It’s a double win for the developer. The RXR honcho gets a piece of the action in redeveloping the Grand Hyatt, that glassy block attached to Grand Central. And to avoid a conflict of interest in dealing with the MTA, he’s resigning from its board, just as the body is at its weakest point, being kicked on the ground by a gleeful Cuomo who just booted them out of the L train shutdown negotiations.
It took a while, but the City University of New York finally has a new chancellor – and he was already in the neighborhood. Felix Matos Rodriguez will take over the expansive public university system in the city, bringing valuable experience as the leader of CUNY’s Queens College and, prior to that, heading CUNY’s Eugenio María de Hostos Community College. He also is making history as the first Latino in the influential post.
It’s unfortunate that the state Legislature had not held a hearing on sexual harassment since 1992. It’s unfortunate that such hearings are needed in the first place. But what’s not unfortunate is the hard work of seven women that resulted in the first sexual harassment hearing in Albany in decades. The Sexual Harassment Working Group, made up of former legislative staffers who either say they experienced or reported harassment, is one of the main driving forces to led to Wednesday’s marathon hearing. And while its work, and the work of lawmakers, is far from over, simply getting the voices of victims heard is a big step forward to addressing such a pervasive issue.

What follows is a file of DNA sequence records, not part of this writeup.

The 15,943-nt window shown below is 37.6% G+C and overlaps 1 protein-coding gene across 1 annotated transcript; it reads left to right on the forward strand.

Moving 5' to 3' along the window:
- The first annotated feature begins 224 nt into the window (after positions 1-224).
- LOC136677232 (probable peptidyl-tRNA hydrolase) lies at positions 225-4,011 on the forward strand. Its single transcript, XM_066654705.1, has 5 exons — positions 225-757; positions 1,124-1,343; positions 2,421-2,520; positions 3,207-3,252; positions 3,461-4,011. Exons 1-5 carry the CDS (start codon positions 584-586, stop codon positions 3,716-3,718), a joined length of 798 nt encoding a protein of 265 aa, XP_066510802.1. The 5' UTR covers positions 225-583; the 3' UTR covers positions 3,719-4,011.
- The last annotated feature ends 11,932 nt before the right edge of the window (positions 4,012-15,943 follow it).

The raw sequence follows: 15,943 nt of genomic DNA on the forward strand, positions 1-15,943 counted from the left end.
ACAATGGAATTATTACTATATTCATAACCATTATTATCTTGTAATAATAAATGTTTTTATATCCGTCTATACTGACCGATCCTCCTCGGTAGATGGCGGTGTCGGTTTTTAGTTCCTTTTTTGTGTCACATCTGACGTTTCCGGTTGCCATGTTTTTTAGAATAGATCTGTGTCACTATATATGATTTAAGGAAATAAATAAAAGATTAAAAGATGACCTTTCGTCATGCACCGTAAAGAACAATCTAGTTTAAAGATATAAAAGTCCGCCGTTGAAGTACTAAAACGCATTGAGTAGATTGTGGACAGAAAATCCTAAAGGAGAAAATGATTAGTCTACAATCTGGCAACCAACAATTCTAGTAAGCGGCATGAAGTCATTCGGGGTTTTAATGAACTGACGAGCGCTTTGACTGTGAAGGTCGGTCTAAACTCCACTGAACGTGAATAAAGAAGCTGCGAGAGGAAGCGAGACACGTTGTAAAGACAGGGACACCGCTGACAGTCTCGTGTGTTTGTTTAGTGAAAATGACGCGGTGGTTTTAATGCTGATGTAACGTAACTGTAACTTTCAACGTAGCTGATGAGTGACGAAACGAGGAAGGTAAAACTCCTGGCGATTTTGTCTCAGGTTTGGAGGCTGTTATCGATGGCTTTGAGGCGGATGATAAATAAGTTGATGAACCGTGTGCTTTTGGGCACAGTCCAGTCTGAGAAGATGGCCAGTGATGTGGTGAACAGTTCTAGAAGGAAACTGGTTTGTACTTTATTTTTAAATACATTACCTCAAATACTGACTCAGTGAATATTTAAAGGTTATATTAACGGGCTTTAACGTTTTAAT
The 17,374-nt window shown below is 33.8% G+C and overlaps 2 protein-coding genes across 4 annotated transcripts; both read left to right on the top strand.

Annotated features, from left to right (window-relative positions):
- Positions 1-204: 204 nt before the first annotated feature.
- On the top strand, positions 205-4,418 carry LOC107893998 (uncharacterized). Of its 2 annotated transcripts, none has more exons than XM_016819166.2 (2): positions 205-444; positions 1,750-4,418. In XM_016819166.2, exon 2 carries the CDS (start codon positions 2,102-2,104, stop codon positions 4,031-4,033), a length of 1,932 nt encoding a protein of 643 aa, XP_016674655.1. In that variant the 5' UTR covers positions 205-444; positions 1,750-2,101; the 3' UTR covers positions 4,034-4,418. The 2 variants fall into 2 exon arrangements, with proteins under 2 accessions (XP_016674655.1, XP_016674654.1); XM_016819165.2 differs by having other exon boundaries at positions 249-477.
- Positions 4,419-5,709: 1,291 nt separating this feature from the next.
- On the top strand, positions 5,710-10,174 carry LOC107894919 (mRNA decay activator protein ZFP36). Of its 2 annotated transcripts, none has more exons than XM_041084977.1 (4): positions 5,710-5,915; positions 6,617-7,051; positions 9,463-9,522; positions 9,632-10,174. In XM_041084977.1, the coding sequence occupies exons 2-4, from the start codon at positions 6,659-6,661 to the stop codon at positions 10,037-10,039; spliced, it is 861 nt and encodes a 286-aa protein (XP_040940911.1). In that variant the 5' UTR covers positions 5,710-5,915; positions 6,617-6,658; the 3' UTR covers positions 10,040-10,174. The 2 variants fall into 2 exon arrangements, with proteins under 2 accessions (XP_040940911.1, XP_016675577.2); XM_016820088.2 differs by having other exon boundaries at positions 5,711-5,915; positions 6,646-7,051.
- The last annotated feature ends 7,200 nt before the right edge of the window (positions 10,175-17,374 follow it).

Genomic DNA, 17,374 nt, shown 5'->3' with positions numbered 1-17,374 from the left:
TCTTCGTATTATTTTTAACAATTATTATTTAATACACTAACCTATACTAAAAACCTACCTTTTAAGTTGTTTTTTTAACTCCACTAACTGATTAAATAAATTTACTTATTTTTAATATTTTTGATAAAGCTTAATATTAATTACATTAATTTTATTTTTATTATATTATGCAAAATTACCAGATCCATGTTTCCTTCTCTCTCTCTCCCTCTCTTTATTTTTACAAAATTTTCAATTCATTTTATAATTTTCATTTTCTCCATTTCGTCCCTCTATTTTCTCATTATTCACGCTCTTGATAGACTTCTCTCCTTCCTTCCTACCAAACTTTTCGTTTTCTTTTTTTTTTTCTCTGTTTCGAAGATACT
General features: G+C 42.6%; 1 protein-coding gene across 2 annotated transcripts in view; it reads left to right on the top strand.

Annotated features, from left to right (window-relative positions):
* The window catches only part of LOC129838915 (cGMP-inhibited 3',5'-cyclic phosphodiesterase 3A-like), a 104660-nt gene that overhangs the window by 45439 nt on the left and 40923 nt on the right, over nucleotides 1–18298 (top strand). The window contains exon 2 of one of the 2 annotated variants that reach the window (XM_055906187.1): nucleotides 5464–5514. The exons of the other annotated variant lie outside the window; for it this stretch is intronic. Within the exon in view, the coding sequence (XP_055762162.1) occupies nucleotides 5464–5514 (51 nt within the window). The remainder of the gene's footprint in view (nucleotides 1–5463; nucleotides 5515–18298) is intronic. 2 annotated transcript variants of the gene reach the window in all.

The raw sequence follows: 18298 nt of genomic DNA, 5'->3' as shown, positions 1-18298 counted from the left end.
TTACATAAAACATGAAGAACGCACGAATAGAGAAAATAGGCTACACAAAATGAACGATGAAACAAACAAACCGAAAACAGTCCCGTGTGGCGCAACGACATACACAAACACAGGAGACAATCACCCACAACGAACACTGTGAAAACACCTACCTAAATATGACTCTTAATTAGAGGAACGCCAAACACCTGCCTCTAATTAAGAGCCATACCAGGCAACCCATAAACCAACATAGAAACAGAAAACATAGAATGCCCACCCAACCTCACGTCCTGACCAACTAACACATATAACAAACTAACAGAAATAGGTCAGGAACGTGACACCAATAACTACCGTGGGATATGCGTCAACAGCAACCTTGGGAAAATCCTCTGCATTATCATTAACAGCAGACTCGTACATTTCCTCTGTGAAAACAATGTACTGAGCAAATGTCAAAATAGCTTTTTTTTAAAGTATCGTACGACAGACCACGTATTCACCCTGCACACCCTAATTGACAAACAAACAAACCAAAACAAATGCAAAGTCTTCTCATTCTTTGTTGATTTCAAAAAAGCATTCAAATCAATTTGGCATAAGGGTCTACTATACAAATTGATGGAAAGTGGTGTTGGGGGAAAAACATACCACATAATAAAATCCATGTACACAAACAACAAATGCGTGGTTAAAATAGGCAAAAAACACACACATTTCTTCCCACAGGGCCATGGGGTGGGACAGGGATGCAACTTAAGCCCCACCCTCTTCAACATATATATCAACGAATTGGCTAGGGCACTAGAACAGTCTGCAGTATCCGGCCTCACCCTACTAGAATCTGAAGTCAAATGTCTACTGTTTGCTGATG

This isn’t what either the governor or the mayor wanted – but when you purposefully cut out lawmakers from a process in which you dangle billions of dollars in incentives to a huge and hugely profitable company that’s owned by the wealthiest man on earth, you’ve got to expect some kind of backlash. De Blasio had harsher parting words for Amazon, while Cuomo trained his ire on his Democratic colleagues in the state Senate – who were quite enjoying their short-lived period of Pax Democratica. If there’s any silver lining, it’s that most voters were on their side on the Amazon deal.